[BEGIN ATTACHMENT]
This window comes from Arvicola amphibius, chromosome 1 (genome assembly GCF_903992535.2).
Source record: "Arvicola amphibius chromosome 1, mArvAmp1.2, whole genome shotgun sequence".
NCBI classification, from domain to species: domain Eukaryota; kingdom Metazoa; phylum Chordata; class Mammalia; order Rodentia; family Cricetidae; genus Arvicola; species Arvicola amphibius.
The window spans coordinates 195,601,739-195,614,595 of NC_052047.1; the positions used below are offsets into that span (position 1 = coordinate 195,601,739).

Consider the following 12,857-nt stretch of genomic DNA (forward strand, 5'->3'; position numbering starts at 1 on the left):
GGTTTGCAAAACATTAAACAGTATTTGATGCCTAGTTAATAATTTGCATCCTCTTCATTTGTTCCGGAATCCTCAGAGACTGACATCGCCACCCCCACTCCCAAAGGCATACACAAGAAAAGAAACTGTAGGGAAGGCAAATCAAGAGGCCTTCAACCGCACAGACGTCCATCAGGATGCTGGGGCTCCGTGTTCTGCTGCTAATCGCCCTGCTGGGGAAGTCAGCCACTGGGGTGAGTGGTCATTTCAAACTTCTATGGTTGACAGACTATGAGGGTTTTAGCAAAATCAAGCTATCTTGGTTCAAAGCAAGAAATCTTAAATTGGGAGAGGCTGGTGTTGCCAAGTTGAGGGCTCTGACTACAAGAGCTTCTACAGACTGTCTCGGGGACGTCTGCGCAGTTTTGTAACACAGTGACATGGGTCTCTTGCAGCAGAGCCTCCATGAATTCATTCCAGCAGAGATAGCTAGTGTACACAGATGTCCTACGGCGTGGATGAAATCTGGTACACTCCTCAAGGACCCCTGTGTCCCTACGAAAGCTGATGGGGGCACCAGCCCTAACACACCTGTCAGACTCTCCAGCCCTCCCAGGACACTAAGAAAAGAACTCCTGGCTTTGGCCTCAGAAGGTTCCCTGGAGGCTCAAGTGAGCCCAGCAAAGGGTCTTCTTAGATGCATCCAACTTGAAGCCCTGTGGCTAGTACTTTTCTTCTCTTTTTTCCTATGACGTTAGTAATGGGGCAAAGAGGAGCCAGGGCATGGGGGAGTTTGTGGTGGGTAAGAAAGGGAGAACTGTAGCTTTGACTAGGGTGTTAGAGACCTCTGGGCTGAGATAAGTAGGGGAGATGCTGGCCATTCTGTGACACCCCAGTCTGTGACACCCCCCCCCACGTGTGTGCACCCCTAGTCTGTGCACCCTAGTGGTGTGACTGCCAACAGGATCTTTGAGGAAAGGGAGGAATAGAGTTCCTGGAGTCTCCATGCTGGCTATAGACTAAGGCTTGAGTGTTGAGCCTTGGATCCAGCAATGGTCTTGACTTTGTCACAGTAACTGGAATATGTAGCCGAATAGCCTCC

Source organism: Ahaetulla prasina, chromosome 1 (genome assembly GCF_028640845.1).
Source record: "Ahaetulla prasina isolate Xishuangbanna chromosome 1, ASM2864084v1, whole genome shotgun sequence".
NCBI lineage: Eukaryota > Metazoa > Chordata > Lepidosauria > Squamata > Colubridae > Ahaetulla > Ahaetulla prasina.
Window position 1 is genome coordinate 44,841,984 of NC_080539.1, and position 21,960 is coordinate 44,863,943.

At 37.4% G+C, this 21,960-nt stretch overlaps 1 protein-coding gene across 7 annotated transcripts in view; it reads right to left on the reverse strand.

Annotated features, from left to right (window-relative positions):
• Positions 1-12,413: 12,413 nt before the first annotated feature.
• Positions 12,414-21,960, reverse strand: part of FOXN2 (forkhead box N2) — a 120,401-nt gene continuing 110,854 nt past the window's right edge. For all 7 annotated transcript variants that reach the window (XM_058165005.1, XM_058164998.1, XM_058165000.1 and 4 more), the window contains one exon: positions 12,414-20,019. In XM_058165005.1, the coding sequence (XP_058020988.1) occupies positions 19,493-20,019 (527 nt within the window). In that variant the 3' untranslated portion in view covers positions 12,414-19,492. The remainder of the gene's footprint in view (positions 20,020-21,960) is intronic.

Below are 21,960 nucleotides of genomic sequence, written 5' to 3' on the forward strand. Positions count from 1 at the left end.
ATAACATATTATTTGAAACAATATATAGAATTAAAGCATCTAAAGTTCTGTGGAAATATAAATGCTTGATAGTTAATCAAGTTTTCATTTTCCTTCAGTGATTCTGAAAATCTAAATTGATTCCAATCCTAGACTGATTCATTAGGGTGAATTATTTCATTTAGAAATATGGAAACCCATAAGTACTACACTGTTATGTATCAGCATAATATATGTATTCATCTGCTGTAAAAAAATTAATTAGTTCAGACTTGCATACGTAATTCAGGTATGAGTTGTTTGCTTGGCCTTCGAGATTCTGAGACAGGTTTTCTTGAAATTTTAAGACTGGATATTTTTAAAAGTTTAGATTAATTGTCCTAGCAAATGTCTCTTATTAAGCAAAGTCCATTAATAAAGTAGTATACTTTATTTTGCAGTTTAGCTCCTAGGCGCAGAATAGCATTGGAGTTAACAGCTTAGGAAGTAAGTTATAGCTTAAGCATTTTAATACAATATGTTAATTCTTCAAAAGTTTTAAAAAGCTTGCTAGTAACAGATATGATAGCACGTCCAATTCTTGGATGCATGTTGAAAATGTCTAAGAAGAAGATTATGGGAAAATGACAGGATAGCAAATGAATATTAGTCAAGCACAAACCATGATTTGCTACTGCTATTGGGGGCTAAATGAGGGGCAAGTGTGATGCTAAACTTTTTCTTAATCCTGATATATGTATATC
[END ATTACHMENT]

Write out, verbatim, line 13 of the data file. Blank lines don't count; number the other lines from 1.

• Positions 1-12,413: 12,413 nt before the first annotated feature.